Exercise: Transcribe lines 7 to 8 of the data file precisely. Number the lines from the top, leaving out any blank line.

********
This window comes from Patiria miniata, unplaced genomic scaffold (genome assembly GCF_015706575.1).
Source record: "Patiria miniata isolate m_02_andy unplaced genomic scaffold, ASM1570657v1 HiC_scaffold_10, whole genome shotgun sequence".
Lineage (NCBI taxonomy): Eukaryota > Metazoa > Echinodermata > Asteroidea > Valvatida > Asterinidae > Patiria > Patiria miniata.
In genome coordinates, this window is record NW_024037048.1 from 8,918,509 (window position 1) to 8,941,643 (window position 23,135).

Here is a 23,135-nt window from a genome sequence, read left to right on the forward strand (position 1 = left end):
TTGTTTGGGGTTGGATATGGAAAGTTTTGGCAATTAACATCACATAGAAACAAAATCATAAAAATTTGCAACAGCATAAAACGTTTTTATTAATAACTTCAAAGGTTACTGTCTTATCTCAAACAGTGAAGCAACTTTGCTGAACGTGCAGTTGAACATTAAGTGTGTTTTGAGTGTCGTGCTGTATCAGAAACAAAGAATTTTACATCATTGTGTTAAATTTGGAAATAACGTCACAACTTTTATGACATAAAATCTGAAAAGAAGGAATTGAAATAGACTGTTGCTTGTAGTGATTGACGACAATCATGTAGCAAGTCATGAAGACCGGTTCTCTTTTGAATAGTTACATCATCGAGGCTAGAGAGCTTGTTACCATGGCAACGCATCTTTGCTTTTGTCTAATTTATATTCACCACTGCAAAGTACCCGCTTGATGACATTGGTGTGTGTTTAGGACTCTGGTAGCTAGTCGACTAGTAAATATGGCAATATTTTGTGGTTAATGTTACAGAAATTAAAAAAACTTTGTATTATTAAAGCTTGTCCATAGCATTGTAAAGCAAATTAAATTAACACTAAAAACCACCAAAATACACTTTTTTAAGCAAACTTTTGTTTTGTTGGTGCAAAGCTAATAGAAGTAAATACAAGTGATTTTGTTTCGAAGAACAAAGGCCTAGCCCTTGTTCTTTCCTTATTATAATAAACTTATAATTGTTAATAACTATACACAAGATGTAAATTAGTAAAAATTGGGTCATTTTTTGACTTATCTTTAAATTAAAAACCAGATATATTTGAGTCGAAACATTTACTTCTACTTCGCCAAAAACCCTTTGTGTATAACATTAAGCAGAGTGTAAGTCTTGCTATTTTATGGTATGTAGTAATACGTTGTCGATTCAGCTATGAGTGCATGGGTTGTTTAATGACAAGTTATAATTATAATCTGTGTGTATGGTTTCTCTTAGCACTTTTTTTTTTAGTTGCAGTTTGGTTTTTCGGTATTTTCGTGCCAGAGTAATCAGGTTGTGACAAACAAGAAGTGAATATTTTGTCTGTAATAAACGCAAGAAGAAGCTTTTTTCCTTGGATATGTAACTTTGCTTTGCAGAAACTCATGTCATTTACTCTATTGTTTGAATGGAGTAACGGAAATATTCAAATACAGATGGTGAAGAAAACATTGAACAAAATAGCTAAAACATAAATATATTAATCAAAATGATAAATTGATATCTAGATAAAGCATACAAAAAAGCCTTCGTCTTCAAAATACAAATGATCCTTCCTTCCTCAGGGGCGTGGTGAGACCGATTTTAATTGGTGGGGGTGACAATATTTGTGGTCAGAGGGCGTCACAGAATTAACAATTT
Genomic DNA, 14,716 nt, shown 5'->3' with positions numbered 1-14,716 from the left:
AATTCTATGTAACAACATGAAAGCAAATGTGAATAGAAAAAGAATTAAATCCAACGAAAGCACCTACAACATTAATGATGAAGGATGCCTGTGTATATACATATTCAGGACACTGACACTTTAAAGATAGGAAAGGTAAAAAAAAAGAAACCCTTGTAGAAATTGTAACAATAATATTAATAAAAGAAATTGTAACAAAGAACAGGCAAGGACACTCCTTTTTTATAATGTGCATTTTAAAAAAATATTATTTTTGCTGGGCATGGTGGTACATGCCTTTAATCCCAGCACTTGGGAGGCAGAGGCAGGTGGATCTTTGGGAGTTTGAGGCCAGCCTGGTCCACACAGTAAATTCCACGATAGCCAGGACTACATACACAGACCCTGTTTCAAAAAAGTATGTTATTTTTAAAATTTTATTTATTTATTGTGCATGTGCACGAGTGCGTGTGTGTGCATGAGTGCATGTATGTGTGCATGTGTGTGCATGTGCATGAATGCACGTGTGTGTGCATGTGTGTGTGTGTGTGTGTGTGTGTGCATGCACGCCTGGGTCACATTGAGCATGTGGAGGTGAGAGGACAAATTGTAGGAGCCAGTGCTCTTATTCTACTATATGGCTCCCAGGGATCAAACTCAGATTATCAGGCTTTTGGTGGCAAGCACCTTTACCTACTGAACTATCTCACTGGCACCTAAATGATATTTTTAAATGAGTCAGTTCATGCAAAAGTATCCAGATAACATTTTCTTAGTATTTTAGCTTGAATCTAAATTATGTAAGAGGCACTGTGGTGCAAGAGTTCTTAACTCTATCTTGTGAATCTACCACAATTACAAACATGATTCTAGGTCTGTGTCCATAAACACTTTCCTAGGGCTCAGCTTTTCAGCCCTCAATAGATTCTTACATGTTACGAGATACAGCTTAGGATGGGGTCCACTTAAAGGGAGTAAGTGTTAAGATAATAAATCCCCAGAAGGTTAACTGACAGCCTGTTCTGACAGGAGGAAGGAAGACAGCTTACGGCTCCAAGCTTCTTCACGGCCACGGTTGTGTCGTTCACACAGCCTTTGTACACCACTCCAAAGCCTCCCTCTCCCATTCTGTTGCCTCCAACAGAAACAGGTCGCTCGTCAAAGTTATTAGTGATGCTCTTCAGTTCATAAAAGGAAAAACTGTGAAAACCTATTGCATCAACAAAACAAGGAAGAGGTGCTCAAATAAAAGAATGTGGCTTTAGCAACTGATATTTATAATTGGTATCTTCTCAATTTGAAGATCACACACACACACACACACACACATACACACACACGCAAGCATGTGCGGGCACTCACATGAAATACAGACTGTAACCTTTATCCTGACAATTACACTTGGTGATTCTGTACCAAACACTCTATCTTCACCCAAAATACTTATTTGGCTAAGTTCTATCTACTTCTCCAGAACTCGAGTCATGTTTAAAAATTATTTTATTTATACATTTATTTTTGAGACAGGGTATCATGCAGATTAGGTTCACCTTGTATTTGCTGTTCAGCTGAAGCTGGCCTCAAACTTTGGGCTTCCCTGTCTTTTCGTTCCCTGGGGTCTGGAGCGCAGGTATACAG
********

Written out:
Genomic DNA, 14,716 nt, shown 5'->3' with positions numbered 1-14,716 from the left:
AATTCTATGTAACAACATGAAAGCAAATGTGAATAGAAAAAGAATTAAATCCAACGAAAGCACCTACAACATTAATGATGAAGGATGCCTGTGTATATACATATTCAGGACACTGACACTTTAAAGATAGGAAAGGTAAAAAAAAAGAAACCCTTGTAGAAATTGTAACAATAATATTAATAAAAGAAATTGTAACAAAGAACAGGCAAGGACACTCCTTTTTTATAATGTGCATTTTAAAAAAATATTATTTTTGCTGGGCATGGTGGTACATGCCTTTAATCCCAGCACTTGGGAGGCAGAGGCAGGTGGATCTTTGGGAGTTTGAGGCCAGCCTGGTCCACACAGTAAATTCCACGATAGCCAGGACTACATACACAGACCCTGTTTCAAAAAAGTATGTTATTTTTAAAATTTTATTTATTTATTGTGCATGTGCACGAGTGCGTGTGTGTGCATGAGTGCATGTATGTGTGCATGTGTGTGCATGTGCATGAATGCACGTGTGTGTGCATGTGTGTGTGTGTGTGTGTGTGTGTGCATGCACGCCTGGGTCACATTGAGCATGTGGAGGTGAGAGGACAAATTGTAGGAGCCAGTGCTCTTATTCTACTATATGGCTCCCAGGGATCAAACTCAGATTATCAGGCTTTTGGTGGCAAGCACCTTTACCTACTGAACTATCTCACTGGCACCTAAATGATATTTTTAAATGAGTCAGTTCATGCAAAAGTATCCAGATAACATTTTCTTAGTATTTTAGCTTGAATCTAAATTATGTAAGAGGCACTGTGGTGCAAGAGTTCTTAACTCTATCTTGTGAATCTACCACAATTACAAACATGATTCTAGGTCTGTGTCCATAAACACTTTCCTAGGGCTCAGCTTTTCAGCCCTCAATAGATTCTTACATGTTACGAGATACAGCTTAGGATGGGGTCCACTTAAAGGGAGTAAGTGTTAAGATAATAAATCCCCAGAAGGTTAACTGACAGCCTGTTCTGACAGGAGGAAGGAAGACAGCTTACGGCTCCAAGCTTCTTCACGGCCACGGTTGTGTCGTTCACACAGCCTTTGTACACCACTCCAAAGCCTCCCTCTCCCATTCTGTTGCCTCCAACAGAAACAGGTCGCTCGTCAAAGTTATTAGTGATGCTCTTCAGTTCATAAAAGGAAAAACTGTGAAAACCTATTGCATCAACAAAACAAGGAAGAGGTGCTCAAATAAAAGAATGTGGCTTTAGCAACTGATATTTATAATTGGTATCTTCTCAATTTGAAGATCACACACACACACACACACACACATACACACACACGCAAGCATGTGCGGGCACTCACATGAAATACAGACTGTAACCTTTATCCTGACAATTACACTTGGTGATTCTGTACCAAACACTCTATCTTCACCCAAAATACTTATTTGGCTAAGTTCTATCTACTTCTCCAGAACTCGAGTCATGTTTAAAAATTATTTTATTTATACATTTATTTTTGAGACAGGGTATCATGCAGATTAGGTTCACCTTGTATTTGCTGTTCAGCTGAAGCTGGCCTCAAACTTTGGGCTTCCCTGTCTTTTCGTTCCCTGGGGTCTGGAGCGCAGGTATACAG